May 2 – Robert's Rules of Order Day

Posted on May 2, 2017

Do I hear a motion to celebrate Robert's Rules of Order every May 2? -- I so motion.

Do I hear a second? -- I second the motion.

All those in favor? -- Aye

Those opposed? -- [crickets]

If this sort of polite protocol sounds familiar, you've probably attended a meeting in which Robert's Rules of Order have been used.

And I'm here to answer all of your questions about RRofO!

Who's Robert?

A U.S. Army officer named Henry Martyn Robert adapted the rules of Congress to be used in business meetings, club meetings, union meetings, and all sorts of other meetings. This was way back in 1876.

There have been some major revisions and ten editions of Robert's Rules of Order since then.

Why these rules?

Robert was trying to provide a clear manual to procedures for how to run meetings in a fair and polite way.

Isn't all of that stuff overly formal? And out of date?

For sure, not every organization uses Robert's Rules of Order. I picture meetings at, say, Google or Apple looking more like this:

Still, even informal meetings probably have procedures (maybe really informal, relaxed procedures) of setting an agenda, taking minutes, moving from item to item of discussion topics, and voting or decision making.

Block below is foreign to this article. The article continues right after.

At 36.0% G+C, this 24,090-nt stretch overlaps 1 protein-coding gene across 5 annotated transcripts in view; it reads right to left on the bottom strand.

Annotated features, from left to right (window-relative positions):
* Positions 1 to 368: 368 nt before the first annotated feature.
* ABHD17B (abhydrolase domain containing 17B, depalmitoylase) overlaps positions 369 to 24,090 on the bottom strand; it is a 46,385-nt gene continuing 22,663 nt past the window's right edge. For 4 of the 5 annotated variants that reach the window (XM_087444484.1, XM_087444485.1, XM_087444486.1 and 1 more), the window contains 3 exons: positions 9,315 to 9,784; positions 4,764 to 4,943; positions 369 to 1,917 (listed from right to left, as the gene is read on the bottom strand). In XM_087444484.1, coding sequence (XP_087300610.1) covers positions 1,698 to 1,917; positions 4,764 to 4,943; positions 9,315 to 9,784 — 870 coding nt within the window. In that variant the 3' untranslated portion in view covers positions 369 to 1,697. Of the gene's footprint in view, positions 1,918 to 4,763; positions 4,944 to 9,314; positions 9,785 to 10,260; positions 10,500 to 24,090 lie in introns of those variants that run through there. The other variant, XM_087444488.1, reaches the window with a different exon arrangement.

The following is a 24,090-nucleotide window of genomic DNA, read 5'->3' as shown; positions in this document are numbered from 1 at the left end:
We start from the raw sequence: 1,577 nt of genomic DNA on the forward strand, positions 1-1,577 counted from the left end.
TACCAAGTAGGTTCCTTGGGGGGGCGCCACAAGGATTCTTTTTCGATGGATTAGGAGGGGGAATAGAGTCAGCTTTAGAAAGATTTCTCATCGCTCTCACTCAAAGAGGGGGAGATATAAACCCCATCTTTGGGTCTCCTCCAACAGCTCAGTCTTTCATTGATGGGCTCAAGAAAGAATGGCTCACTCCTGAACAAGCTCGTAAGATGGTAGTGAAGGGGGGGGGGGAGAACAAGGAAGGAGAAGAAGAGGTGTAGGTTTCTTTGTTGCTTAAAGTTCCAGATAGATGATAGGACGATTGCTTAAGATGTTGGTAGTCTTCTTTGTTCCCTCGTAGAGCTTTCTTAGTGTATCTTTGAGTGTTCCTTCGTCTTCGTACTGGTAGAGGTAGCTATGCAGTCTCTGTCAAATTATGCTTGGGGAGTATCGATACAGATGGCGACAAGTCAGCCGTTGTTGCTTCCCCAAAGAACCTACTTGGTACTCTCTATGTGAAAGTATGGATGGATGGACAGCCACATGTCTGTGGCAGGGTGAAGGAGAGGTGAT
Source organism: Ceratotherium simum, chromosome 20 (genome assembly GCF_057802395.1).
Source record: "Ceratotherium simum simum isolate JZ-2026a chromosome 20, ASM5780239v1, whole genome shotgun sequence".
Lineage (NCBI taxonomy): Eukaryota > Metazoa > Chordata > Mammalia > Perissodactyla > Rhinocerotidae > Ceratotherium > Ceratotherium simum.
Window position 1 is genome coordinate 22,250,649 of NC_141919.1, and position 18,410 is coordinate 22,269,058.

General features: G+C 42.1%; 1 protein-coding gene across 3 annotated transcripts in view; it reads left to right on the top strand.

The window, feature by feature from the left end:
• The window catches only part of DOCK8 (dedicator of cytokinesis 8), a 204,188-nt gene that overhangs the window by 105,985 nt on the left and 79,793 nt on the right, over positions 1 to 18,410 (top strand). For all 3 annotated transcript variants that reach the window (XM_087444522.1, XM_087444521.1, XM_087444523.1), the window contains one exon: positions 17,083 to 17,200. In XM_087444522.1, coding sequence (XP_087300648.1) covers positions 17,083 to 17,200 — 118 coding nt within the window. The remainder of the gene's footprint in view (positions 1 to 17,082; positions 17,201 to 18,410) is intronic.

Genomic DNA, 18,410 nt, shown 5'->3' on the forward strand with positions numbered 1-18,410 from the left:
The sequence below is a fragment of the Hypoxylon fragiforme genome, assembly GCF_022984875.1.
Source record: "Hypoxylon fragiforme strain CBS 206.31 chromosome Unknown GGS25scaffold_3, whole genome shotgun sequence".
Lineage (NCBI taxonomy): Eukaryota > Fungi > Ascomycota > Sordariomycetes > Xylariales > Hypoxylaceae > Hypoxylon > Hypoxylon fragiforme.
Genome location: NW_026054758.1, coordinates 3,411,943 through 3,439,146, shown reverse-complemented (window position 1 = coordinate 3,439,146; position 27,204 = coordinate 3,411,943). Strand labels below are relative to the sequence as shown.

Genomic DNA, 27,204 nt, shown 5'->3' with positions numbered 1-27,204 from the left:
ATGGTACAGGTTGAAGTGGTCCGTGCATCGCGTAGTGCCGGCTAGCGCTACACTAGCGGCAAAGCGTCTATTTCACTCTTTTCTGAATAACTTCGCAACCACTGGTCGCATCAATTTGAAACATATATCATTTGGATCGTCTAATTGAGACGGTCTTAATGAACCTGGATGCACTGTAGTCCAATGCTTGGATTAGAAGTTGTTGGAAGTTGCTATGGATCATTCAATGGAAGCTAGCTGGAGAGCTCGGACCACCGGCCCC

You used the word protocol. What does that mean?

Protocol is the official procedure for matters of state or diplomacy. In the Star Wars universe, C-3P0 is a protocol droid - he knew how every Duchess and Lord and whoozit in the universe liked to be addressed.
Protocol can also be the established code of behavior in any group or organization.

It can refer to spy procedures - how to deal with a double spy, how to cover up a botched operation, and so forth.

Protocol can mean the rules about the exchange of data in computing.

It can refer to an official record of scientific observations or an official procedure for carrying out a scientific experiment.

What all of these meanings have in common is procedure, an established way of doing things.

Also on this date:

Anniversary of the modern legend of the Loch Ness Monster

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